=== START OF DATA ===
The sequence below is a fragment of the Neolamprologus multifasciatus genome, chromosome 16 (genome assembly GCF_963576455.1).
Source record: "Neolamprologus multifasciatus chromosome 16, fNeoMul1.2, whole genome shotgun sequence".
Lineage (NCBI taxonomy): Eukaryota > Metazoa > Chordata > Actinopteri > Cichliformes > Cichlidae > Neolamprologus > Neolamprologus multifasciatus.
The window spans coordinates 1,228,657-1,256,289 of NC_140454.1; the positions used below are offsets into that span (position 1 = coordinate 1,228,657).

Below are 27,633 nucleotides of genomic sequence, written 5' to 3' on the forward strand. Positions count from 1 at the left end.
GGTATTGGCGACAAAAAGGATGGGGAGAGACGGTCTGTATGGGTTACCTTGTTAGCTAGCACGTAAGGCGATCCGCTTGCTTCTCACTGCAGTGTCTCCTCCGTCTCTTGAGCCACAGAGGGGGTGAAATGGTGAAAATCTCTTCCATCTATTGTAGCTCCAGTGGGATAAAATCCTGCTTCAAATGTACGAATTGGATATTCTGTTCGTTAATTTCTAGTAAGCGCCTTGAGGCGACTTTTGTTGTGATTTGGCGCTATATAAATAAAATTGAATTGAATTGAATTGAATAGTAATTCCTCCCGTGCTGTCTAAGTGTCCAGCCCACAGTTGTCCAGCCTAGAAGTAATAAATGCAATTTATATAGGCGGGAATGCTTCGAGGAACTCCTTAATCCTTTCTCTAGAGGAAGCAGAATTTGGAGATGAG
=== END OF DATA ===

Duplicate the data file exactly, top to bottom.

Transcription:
The sequence below is a fragment of the Neolamprologus multifasciatus genome, chromosome 16 (genome assembly GCF_963576455.1).
Source record: "Neolamprologus multifasciatus chromosome 16, fNeoMul1.2, whole genome shotgun sequence".
Lineage (NCBI taxonomy): Eukaryota > Metazoa > Chordata > Actinopteri > Cichliformes > Cichlidae > Neolamprologus > Neolamprologus multifasciatus.
The window spans coordinates 1,228,657-1,256,289 of NC_140454.1; the positions used below are offsets into that span (position 1 = coordinate 1,228,657).

Below are 27,633 nucleotides of genomic sequence, written 5' to 3' on the forward strand. Positions count from 1 at the left end.
GGTATTGGCGACAAAAAGGATGGGGAGAGACGGTCTGTATGGGTTACCTTGTTAGCTAGCACGTAAGGCGATCCGCTTGCTTCTCACTGCAGTGTCTCCTCCGTCTCTTGAGCCACAGAGGGGGTGAAATGGTGAAAATCTCTTCCATCTATTGTAGCTCCAGTGGGATAAAATCCTGCTTCAAATGTACGAATTGGATATTCTGTTCGTTAATTTCTAGTAAGCGCCTTGAGGCGACTTTTGTTGTGATTTGGCGCTATATAAATAAAATTGAATTGAATTGAATTGAATAGTAATTCCTCCCGTGCTGTCTAAGTGTCCAGCCCACAGTTGTCCAGCCTAGAAGTAATAAATGCAATTTATATAGGCGGGAATGCTTCGAGGAACTCCTTAATCCTTTCTCTAGAGGAAGCAGAATTTGGAGATGAG